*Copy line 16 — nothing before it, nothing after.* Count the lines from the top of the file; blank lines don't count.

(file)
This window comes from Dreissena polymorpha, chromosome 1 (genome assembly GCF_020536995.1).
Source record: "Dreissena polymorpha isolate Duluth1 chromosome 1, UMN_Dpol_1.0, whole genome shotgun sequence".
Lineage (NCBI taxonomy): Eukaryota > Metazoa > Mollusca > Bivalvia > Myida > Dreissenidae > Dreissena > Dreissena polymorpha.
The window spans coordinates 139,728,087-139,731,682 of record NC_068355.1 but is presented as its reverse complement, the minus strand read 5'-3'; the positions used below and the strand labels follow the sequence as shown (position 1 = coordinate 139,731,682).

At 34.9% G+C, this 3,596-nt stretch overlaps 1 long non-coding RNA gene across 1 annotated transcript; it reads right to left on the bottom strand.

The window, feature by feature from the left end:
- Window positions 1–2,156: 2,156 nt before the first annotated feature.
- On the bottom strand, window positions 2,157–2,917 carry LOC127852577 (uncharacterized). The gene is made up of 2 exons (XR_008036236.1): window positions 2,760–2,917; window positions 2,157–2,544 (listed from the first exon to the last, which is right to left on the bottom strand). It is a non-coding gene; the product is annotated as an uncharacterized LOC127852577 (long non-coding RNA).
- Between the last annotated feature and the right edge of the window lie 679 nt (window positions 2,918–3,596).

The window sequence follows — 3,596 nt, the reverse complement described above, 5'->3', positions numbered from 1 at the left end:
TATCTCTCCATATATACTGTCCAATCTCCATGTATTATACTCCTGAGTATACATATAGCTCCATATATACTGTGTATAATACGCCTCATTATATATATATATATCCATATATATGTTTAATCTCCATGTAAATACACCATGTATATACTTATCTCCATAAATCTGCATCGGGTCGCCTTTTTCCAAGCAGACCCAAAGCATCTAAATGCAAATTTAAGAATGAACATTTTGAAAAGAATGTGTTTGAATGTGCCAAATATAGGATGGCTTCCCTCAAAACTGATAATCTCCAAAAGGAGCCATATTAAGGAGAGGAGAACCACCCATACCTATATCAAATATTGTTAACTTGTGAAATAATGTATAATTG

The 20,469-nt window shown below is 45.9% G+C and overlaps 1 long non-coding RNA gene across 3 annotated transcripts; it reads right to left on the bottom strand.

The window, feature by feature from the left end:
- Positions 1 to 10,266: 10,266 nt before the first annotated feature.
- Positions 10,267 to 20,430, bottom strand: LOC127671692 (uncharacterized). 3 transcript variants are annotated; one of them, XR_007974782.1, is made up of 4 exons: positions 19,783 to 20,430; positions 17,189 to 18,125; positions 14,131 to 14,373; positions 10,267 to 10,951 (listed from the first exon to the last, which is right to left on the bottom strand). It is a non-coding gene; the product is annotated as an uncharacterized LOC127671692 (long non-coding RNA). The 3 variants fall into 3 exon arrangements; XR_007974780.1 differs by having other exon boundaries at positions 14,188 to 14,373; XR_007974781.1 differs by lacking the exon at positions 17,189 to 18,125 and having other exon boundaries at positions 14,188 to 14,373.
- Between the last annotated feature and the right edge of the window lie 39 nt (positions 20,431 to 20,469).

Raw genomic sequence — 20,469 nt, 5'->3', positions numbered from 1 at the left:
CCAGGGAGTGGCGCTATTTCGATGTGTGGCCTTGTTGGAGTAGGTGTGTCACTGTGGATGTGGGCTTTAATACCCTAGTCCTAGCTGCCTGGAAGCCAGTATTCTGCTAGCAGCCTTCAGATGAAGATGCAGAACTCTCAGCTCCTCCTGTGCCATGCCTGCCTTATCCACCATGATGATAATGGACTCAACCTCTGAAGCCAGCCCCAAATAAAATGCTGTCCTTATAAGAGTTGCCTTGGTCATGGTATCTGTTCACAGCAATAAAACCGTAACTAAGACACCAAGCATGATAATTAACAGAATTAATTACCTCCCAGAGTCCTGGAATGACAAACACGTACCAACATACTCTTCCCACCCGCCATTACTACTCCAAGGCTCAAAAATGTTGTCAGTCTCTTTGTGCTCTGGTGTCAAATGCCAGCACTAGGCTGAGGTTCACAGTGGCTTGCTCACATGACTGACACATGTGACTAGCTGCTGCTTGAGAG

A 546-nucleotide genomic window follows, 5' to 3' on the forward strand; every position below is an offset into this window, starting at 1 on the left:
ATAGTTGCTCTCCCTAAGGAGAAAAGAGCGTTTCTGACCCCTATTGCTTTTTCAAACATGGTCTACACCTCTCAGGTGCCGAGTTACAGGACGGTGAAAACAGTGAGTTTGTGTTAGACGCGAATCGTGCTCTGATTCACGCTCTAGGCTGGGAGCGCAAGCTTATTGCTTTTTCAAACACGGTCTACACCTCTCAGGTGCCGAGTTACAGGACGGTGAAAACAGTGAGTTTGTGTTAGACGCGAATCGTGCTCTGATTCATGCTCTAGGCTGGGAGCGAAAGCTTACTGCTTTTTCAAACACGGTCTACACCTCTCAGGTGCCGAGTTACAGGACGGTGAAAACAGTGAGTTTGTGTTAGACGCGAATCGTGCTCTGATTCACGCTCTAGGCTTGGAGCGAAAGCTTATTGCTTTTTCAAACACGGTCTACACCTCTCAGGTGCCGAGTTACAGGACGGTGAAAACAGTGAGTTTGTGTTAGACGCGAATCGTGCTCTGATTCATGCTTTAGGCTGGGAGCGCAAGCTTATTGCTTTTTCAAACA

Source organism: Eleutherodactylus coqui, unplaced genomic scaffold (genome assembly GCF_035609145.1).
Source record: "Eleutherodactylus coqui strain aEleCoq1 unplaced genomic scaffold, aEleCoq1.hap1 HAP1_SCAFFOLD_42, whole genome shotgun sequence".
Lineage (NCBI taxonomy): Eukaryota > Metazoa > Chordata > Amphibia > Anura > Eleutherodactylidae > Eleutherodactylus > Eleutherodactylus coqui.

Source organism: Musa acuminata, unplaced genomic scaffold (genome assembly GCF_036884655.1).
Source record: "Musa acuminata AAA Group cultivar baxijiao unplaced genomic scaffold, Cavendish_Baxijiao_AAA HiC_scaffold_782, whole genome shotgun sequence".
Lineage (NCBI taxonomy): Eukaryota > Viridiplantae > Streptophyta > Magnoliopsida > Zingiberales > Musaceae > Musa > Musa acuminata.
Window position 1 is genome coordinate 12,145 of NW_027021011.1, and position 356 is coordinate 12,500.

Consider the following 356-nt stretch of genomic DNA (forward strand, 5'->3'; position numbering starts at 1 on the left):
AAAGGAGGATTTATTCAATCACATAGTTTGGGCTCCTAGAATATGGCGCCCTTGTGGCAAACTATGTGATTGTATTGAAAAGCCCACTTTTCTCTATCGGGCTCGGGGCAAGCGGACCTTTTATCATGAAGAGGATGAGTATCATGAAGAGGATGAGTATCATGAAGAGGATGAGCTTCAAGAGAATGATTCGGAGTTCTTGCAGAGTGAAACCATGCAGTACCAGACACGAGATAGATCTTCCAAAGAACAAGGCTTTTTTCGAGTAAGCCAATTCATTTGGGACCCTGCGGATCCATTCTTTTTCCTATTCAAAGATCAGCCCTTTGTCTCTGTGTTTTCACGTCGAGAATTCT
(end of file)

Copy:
- Between the last annotated feature and the right edge of the window lie 39 nt (positions 20,431 to 20,469).